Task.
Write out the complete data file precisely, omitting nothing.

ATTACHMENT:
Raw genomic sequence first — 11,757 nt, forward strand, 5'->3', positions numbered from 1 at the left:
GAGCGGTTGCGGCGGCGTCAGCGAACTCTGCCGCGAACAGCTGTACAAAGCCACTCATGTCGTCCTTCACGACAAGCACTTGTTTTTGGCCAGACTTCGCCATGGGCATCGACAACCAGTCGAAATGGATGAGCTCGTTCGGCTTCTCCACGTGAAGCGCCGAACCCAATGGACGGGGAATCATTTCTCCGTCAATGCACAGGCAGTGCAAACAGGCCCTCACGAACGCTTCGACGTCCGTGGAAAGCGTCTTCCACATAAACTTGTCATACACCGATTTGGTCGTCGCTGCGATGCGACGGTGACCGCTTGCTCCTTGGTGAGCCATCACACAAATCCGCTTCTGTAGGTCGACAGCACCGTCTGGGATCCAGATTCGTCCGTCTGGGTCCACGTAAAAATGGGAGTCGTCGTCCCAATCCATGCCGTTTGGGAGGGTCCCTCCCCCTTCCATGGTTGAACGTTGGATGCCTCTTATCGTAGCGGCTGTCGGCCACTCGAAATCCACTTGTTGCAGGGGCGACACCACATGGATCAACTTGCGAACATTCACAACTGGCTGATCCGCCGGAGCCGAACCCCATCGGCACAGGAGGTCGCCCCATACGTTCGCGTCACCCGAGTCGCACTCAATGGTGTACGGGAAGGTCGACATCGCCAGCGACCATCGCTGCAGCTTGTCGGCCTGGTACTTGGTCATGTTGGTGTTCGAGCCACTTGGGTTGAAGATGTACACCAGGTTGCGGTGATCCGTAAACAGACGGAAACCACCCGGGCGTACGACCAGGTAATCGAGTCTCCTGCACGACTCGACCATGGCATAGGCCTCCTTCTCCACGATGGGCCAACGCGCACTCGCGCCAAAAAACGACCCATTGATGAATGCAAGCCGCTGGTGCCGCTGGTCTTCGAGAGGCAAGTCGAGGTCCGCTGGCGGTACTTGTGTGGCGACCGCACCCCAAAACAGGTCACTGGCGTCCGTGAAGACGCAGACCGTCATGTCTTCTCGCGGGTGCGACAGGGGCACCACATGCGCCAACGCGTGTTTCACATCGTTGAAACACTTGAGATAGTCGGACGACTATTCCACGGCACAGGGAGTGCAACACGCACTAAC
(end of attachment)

Raw genomic sequence first — 11,757 nt, forward strand, 5'->3', positions numbered from 1 at the left:
GAGCGGTTGCGGCGGCGTCAGCGAACTCTGCCGCGAACAGCTGTACAAAGCCACTCATGTCGTCCTTCACGACAAGCACTTGTTTTTGGCCAGACTTCGCCATGGGCATCGACAACCAGTCGAAATGGATGAGCTCGTTCGGCTTCTCCACGTGAAGCGCCGAACCCAATGGACGGGGAATCATTTCTCCGTCAATGCACAGGCAGTGCAAACAGGCCCTCACGAACGCTTCGACGTCCGTGGAAAGCGTCTTCCACATAAACTTGTCATACACCGATTTGGTCGTCGCTGCGATGCGACGGTGACCGCTTGCTCCTTGGTGAGCCATCACACAAATCCGCTTCTGTAGGTCGACAGCACCGTCTGGGATCCAGATTCGTCCGTCTGGGTCCACGTAAAAATGGGAGTCGTCGTCCCAATCCATGCCGTTTGGGAGGGTCCCTCCCCCTTCCATGGTTGAACGTTGGATGCCTCTTATCGTAGCGGCTGTCGGCCACTCGAAATCCACTTGTTGCAGGGGCGACACCACATGGATCAACTTGCGAACATTCACAACTGGCTGATCCGCCGGAGCCGAACCCCATCGGCACAGGAGGTCGCCCCATACGTTCGCGTCACCCGAGTCGCACTCAATGGTGTACGGGAAGGTCGACATCGCCAGCGACCATCGCTGCAGCTTGTCGGCCTGGTACTTGGTCATGTTGGTGTTCGAGCCACTTGGGTTGAAGATGTACACCAGGTTGCGGTGATCCGTAAACAGACGGAAACCACCCGGGCGTACGACCAGGTAATCGAGTCTCCTGCACGACTCGACCATGGCATAGGCCTCCTTCTCCACGATGGGCCAACGCGCACTCGCGCCAAAAAACGACCCATTGATGAATGCAAGCCGCTGGTGCCGCTGGTCTTCGAGAGGCAAGTCGAGGTCCGCTGGCGGTACTTGTGTGGCGACCGCACCCCAAAACAGGTCACTGGCGTCCGTGAAGACGCAGACCGTCATGTCTTCTCGCGGGTGCGACAGGGGCACCACATGCGCCAACGCGTGTTTCACATCGTTGAAACACTTGAGATAGTCGGACGACTATTCCACGGCACAGGGAGTGCAACACGCACTAAC